Vauxhall Adam review

With funky looks, too-cool-for-school model names and a bewildering range, the Vauxhall Adam is aimed at fashionistas

  • 3.0 out of 5

    • Stylish looks
    • Well built
    • Personalisation options
      • Very cramped in rear
      • Tiny boot
      • Not much fun to drive

      While Vauxhall has the Viva to compete at the budget end of the small car market, the Adam caters to a style-focused audience. The Adam aims to attract buyers with distinctive looks and a wide variety of customisation options.

      However, while the compact proportions look good on the outside and bring obvious benefits when it comes to town driving, they make themselves known inside. There’s plenty of room up front, but passengers will find sitting in the back a very tight squeeze.

      There’s less space in the Adam than there is in a MINI, and the rather cramped rear is matched to a tiny boot. When the back seats are in place, the car has a load capacity of just 170 litres, so prospective buyers shouldn’t expect to fit a lot of shopping in.

      Sadly, the appealing looks do not add up to much involvement from behind the wheel, with the Adam suffering from light steering and a hard ride on models with sport suspension. The range-topping Adam S is a warm hatch with a great chassis, but as it’s fitted with 18-inch alloy wheels, so it still suffers from a firm ride.

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        While the Adam has more flair than Vauxhall's other small models, there are rivals in this class that offer a better ownership experience.

        The Vauxhall Adam is one of three small cars for sale in the firm's dealers. It slots in the range above the Viva and shares running gear with the Corsa, but the Adam's main selling point is that it offers more style than its siblings, as well as a wide range of personalisation.

        It's a formula that's been used to great effect by cars such as the MINI and Fiat 500, but the Adam foregoes the retro styling of these models, taking a more contemporary direction, like the Audi A1. These cars are the main rivals for the Adam, although the Vauxhall can't quite compete in terms of appeal. In fact, sales of the Adam have been modest at best, and the car won't be replaced when it goes off sale later in 2019.

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        At the core of the Adam range are the Jam, Glam and Slam trim levels, which can be upgraded with a variety of styling and technology packs. Also offered were the Adam S warm hatch (which was called the Grand Slam for a period), plus the Adam Rocks, which carried SUV-style body cladding and a slightly raised ride height, although 4WD was nowhere to be seen.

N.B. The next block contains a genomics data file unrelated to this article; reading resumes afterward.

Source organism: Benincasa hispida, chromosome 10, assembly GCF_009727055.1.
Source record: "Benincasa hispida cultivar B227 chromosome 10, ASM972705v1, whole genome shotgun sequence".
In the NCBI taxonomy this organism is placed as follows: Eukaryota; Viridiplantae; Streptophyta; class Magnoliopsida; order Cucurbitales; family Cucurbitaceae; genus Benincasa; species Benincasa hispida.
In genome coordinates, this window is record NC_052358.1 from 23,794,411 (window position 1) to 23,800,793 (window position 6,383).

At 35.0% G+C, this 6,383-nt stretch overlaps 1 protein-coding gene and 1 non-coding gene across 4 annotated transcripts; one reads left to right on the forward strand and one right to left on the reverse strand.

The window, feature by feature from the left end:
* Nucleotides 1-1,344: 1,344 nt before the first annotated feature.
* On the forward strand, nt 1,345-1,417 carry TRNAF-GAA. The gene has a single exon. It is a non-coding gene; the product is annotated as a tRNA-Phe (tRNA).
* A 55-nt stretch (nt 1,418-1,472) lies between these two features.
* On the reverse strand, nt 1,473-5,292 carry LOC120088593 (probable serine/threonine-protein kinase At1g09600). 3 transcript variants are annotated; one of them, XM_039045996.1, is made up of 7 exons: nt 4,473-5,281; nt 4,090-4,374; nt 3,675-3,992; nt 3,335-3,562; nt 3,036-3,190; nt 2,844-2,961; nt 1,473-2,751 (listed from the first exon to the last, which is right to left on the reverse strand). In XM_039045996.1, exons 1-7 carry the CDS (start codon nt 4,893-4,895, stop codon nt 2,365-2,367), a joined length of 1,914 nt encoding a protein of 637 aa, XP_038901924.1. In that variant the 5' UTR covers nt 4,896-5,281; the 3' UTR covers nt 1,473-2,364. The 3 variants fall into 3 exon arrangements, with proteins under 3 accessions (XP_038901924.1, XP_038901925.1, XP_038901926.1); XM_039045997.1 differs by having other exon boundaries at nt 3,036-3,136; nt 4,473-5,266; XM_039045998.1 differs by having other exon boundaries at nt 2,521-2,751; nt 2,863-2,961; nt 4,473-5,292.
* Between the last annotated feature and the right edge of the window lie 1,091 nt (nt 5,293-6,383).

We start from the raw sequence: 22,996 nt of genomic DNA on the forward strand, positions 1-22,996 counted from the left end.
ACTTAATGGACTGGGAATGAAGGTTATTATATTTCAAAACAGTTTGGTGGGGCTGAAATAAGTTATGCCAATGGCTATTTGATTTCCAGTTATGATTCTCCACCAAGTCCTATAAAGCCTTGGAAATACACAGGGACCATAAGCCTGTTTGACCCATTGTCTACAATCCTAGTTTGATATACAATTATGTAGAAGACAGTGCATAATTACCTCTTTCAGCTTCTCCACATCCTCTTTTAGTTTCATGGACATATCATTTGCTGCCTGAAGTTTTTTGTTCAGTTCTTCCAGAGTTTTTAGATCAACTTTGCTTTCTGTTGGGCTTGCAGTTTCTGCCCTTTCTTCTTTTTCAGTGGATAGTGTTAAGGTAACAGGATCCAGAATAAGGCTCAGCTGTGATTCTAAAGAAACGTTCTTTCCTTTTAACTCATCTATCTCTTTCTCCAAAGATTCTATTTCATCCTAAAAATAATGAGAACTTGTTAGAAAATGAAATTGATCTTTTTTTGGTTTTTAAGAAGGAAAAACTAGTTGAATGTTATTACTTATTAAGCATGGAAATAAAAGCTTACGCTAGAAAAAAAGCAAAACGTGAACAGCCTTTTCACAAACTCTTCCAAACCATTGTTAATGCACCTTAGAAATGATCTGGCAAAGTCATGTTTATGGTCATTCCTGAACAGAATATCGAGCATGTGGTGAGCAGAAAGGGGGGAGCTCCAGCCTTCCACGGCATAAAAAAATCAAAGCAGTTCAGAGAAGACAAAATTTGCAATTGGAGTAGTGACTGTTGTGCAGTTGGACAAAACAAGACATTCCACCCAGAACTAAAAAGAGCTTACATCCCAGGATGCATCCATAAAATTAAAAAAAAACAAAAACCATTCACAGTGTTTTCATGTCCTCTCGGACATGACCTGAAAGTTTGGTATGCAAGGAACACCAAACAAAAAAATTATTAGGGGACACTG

Whichever version of the Adam you're looking at, you'll get a petrol engine, front-wheel drive and a manual gearbox (an auto was available for a time, but these versions are scarce), with engines including a 1.0-litre turbo, 1.2 and 1.4 naturally aspirated units and a 1.4 turbo in the Adam S.

        However, at the end of its production run, the range has been pared back to just the 1.2-litre petrol engine, with Jam, Energised and special edition Griffin models offered.

        All cars are pretty well equipped, with even the entry-level Adam Jam fitted with alloys, daytime running lights, cruise control, air-conditioning, Bluetooth and a CD player. Glamcars had a glass roof, climate control, different alloys, chrome effect body styling and a digital radio. Keep on moving up the Adam food chain to the Slam and equipment will include 17-inch ‘Hurricane’ wheels, sports suspension and LED lights. The Adam Energised features 17-inch black alloys with matching black roof and body trim parts, plus Intellilink infotainment system.

        Our pick of the engine has since been discontinued as production draws to a close, but it’s worth searching for on the nearly new market; the 1.0 turbo three-cylinder is a properly modern motor with plenty of mid-range power and a six-speed manual gearbox. The top-spec Adam S had a unique engine with a 150PS 1.4 turbo petrol and sporty settings for the suspension, but a list price getting close to proper hot hatchbacks limited its appeal – although it could be a good choice as a used buy once initial depreciation has kicked in.

        Overall the Vauxhall Adam was an interesting experiment in offering a stylish city car with plenty of personalisation, but without the retro styling offered by other cars in this class. It's a shame that it didn't quite take off as Vauxhall would've hoped, but today it makes for a well equipped and unique used car that comes in so many variants that you're sure to find one to your taste, plus it has strong dealer backup for added peace of mind.

        In this review
        • 1Verdict – currently readingWith funky looks, too-cool-for-school model names and a bewildering range, the Vauxhall Adam is aimed at fashionistas
        • 2Engines, performance and driveThe Adam is fairly ordinary to drive, but the 1.0-litre three-cylinder turbo is a gem
        • 3MPG, CO2 and Running CostsWhile some Adams can get near 60mpg economy, no model emits less than 100g/km of CO2
        • 4Interior, design and technologyThe Adam looks great and has a funky interior, with enough personalisation options to make your head spin
        • 5Practicality, comfort and boot spaceThree-door-only Adam is roomy in the front, but usability is hampered by cramped rear seats and a tiny boot
        • 6Reliability and SafetyWhile the Vauxhall brand has customer satisfaction issues, the Adam seems to have proven a hit with owners

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